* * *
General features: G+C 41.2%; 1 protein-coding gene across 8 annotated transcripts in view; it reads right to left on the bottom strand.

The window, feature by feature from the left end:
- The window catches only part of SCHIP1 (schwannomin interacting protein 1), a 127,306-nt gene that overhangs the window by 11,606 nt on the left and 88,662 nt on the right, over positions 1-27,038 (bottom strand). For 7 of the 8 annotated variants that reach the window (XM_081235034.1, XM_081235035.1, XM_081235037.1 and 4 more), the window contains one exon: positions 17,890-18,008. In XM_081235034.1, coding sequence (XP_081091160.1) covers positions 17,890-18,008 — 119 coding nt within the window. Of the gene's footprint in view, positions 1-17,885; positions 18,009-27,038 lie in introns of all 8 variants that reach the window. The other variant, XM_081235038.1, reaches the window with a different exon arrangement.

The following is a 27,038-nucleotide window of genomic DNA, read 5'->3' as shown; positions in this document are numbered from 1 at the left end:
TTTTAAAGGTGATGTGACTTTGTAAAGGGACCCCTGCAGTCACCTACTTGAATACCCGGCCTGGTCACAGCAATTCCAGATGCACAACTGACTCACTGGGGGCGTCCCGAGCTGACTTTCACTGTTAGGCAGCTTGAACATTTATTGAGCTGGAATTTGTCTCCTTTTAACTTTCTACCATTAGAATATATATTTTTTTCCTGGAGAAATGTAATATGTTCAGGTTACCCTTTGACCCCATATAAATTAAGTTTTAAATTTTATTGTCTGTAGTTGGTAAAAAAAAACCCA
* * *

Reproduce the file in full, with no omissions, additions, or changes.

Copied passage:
General features: G+C 41.2%; 1 protein-coding gene across 8 annotated transcripts in view; it reads right to left on the bottom strand.

The window, feature by feature from the left end:
- The window catches only part of SCHIP1 (schwannomin interacting protein 1), a 127,306-nt gene that overhangs the window by 11,606 nt on the left and 88,662 nt on the right, over positions 1-27,038 (bottom strand). For 7 of the 8 annotated variants that reach the window (XM_081235034.1, XM_081235035.1, XM_081235037.1 and 4 more), the window contains one exon: positions 17,890-18,008. In XM_081235034.1, coding sequence (XP_081091160.1) covers positions 17,890-18,008 — 119 coding nt within the window. Of the gene's footprint in view, positions 1-17,885; positions 18,009-27,038 lie in introns of all 8 variants that reach the window. The other variant, XM_081235038.1, reaches the window with a different exon arrangement.

The following is a 27,038-nucleotide window of genomic DNA, read 5'->3' as shown; positions in this document are numbered from 1 at the left end:
TTTTAAAGGTGATGTGACTTTGTAAAGGGACCCCTGCAGTCACCTACTTGAATACCCGGCCTGGTCACAGCAATTCCAGATGCACAACTGACTCACTGGGGGCGTCCCGAGCTGACTTTCACTGTTAGGCAGCTTGAACATTTATTGAGCTGGAATTTGTCTCCTTTTAACTTTCTACCATTAGAATATATATTTTTTTCCTGGAGAAATGTAATATGTTCAGGTTACCCTTTGACCCCATATAAATTAAGTTTTAAATTTTATTGTCTGTAGTTGGTAAAAAAAAACCCA